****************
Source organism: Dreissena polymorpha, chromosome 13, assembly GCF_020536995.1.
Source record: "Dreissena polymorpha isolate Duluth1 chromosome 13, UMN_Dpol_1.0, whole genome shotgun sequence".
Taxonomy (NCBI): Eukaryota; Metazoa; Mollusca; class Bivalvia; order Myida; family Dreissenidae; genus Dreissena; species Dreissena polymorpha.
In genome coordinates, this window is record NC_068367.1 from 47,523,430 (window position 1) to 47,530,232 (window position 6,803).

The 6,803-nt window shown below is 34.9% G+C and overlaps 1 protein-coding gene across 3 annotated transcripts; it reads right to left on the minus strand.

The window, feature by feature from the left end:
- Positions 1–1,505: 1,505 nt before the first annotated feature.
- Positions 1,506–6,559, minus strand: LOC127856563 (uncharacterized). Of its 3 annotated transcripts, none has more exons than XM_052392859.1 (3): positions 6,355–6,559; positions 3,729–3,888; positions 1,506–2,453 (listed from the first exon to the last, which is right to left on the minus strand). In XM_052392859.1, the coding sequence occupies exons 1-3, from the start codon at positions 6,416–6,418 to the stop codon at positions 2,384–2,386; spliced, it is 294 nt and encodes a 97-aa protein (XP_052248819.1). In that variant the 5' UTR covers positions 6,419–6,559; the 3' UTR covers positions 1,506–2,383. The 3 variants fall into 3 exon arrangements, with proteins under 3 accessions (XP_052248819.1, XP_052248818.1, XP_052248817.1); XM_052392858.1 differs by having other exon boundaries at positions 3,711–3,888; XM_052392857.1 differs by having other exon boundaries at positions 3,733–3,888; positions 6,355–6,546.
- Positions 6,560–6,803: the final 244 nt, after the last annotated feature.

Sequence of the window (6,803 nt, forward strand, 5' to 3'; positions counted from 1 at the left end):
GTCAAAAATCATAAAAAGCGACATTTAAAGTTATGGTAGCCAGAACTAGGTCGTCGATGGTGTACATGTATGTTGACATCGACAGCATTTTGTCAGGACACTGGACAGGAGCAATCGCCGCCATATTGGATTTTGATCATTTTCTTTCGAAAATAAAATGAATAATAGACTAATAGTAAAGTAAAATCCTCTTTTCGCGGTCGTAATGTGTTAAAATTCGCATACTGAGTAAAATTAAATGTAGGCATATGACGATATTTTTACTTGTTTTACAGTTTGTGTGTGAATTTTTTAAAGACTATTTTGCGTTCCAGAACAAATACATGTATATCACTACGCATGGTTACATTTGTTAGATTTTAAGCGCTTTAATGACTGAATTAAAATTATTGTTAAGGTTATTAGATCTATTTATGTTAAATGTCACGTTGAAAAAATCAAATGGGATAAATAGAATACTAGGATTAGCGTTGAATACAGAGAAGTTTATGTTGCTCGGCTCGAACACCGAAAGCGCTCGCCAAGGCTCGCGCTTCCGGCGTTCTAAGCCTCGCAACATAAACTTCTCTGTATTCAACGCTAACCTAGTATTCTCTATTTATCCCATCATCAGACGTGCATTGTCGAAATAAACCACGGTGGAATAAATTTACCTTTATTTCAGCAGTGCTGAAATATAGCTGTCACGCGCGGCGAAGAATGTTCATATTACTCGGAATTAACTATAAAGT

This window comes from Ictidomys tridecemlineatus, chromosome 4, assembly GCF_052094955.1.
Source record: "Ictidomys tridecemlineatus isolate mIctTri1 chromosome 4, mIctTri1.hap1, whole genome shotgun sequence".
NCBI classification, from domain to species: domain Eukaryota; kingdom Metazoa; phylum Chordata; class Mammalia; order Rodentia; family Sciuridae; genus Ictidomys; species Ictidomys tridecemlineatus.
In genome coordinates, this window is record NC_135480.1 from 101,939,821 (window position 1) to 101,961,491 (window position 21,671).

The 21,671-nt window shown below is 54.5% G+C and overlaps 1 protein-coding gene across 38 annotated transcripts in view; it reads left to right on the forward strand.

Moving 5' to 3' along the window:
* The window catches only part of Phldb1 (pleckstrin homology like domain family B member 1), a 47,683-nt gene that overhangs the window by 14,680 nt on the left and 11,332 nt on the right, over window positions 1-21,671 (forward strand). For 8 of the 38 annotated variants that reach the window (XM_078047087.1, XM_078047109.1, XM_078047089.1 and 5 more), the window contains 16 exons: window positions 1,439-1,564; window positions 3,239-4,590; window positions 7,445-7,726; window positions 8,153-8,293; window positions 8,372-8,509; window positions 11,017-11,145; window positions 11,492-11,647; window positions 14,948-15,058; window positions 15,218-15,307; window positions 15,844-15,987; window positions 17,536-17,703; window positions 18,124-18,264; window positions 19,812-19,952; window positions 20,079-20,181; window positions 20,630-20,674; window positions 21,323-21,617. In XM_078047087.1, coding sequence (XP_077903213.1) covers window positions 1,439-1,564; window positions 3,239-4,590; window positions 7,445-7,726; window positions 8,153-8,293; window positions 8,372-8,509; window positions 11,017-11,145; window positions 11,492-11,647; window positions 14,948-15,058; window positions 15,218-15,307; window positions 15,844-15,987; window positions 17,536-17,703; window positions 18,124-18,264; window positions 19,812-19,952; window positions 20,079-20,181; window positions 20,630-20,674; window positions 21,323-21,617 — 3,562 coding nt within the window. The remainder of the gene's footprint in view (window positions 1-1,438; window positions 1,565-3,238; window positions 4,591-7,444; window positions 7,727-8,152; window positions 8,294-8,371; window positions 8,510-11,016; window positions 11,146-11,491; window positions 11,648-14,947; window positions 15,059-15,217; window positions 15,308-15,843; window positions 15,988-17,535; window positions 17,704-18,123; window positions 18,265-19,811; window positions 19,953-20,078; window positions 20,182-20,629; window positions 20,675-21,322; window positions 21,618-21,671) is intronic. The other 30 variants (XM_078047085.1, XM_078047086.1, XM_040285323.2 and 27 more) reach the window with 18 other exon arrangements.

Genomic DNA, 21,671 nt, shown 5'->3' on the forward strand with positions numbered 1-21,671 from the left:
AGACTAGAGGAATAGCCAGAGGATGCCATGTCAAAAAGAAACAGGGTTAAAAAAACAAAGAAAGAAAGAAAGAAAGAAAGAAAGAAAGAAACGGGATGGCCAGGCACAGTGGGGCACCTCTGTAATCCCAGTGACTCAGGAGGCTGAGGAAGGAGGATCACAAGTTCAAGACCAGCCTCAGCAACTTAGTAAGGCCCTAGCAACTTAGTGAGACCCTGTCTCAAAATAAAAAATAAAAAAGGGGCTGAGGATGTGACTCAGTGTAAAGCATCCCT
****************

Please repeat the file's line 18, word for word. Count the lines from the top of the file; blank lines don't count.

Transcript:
* The window catches only part of Phldb1 (pleckstrin homology like domain family B member 1), a 47,683-nt gene that overhangs the window by 14,680 nt on the left and 11,332 nt on the right, over window positions 1-21,671 (forward strand). For 8 of the 38 annotated variants that reach the window (XM_078047087.1, XM_078047109.1, XM_078047089.1 and 5 more), the window contains 16 exons: window positions 1,439-1,564; window positions 3,239-4,590; window positions 7,445-7,726; window positions 8,153-8,293; window positions 8,372-8,509; window positions 11,017-11,145; window positions 11,492-11,647; window positions 14,948-15,058; window positions 15,218-15,307; window positions 15,844-15,987; window positions 17,536-17,703; window positions 18,124-18,264; window positions 19,812-19,952; window positions 20,079-20,181; window positions 20,630-20,674; window positions 21,323-21,617. In XM_078047087.1, coding sequence (XP_077903213.1) covers window positions 1,439-1,564; window positions 3,239-4,590; window positions 7,445-7,726; window positions 8,153-8,293; window positions 8,372-8,509; window positions 11,017-11,145; window positions 11,492-11,647; window positions 14,948-15,058; window positions 15,218-15,307; window positions 15,844-15,987; window positions 17,536-17,703; window positions 18,124-18,264; window positions 19,812-19,952; window positions 20,079-20,181; window positions 20,630-20,674; window positions 21,323-21,617 — 3,562 coding nt within the window. The remainder of the gene's footprint in view (window positions 1-1,438; window positions 1,565-3,238; window positions 4,591-7,444; window positions 7,727-8,152; window positions 8,294-8,371; window positions 8,510-11,016; window positions 11,146-11,491; window positions 11,648-14,947; window positions 15,059-15,217; window positions 15,308-15,843; window positions 15,988-17,535; window positions 17,704-18,123; window positions 18,265-19,811; window positions 19,953-20,078; window positions 20,182-20,629; window positions 20,675-21,322; window positions 21,618-21,671) is intronic. The other 30 variants (XM_078047085.1, XM_078047086.1, XM_040285323.2 and 27 more) reach the window with 18 other exon arrangements.